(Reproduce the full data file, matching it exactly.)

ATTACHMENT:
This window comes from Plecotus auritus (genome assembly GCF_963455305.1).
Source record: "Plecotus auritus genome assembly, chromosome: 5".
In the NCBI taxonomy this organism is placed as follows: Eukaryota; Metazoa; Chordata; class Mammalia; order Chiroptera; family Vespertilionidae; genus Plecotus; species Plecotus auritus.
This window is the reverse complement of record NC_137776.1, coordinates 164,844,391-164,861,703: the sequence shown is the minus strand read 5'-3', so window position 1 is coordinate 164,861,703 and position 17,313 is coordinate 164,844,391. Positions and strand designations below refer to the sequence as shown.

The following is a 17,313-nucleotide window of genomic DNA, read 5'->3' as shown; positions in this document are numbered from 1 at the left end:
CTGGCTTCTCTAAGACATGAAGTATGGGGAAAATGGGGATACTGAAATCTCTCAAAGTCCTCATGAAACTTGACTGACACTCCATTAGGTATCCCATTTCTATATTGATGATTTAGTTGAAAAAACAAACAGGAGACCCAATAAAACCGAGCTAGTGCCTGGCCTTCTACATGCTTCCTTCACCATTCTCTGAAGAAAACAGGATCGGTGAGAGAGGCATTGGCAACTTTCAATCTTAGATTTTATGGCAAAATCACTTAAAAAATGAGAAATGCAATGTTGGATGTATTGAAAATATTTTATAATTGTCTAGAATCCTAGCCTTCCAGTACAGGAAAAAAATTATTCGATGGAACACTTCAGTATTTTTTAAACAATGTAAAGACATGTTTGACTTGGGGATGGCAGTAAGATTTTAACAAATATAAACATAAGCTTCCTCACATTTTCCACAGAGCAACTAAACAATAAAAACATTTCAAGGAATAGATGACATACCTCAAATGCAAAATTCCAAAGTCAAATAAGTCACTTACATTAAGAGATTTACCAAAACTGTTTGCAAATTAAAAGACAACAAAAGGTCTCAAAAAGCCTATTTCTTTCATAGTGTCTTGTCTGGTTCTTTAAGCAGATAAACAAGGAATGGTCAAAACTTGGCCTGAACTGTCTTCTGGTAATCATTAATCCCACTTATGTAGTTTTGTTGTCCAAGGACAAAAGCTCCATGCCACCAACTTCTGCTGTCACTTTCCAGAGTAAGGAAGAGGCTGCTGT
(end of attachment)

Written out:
This window comes from Plecotus auritus (genome assembly GCF_963455305.1).
Source record: "Plecotus auritus genome assembly, chromosome: 5".
In the NCBI taxonomy this organism is placed as follows: Eukaryota; Metazoa; Chordata; class Mammalia; order Chiroptera; family Vespertilionidae; genus Plecotus; species Plecotus auritus.
This window is the reverse complement of record NC_137776.1, coordinates 164,844,391-164,861,703: the sequence shown is the minus strand read 5'-3', so window position 1 is coordinate 164,861,703 and position 17,313 is coordinate 164,844,391. Positions and strand designations below refer to the sequence as shown.

The following is a 17,313-nucleotide window of genomic DNA, read 5'->3' as shown; positions in this document are numbered from 1 at the left end:
CTGGCTTCTCTAAGACATGAAGTATGGGGAAAATGGGGATACTGAAATCTCTCAAAGTCCTCATGAAACTTGACTGACACTCCATTAGGTATCCCATTTCTATATTGATGATTTAGTTGAAAAAACAAACAGGAGACCCAATAAAACCGAGCTAGTGCCTGGCCTTCTACATGCTTCCTTCACCATTCTCTGAAGAAAACAGGATCGGTGAGAGAGGCATTGGCAACTTTCAATCTTAGATTTTATGGCAAAATCACTTAAAAAATGAGAAATGCAATGTTGGATGTATTGAAAATATTTTATAATTGTCTAGAATCCTAGCCTTCCAGTACAGGAAAAAAATTATTCGATGGAACACTTCAGTATTTTTTAAACAATGTAAAGACATGTTTGACTTGGGGATGGCAGTAAGATTTTAACAAATATAAACATAAGCTTCCTCACATTTTCCACAGAGCAACTAAACAATAAAAACATTTCAAGGAATAGATGACATACCTCAAATGCAAAATTCCAAAGTCAAATAAGTCACTTACATTAAGAGATTTACCAAAACTGTTTGCAAATTAAAAGACAACAAAAGGTCTCAAAAAGCCTATTTCTTTCATAGTGTCTTGTCTGGTTCTTTAAGCAGATAAACAAGGAATGGTCAAAACTTGGCCTGAACTGTCTTCTGGTAATCATTAATCCCACTTATGTAGTTTTGTTGTCCAAGGACAAAAGCTCCATGCCACCAACTTCTGCTGTCACTTTCCAGAGTAAGGAAGAGGCTGCTGT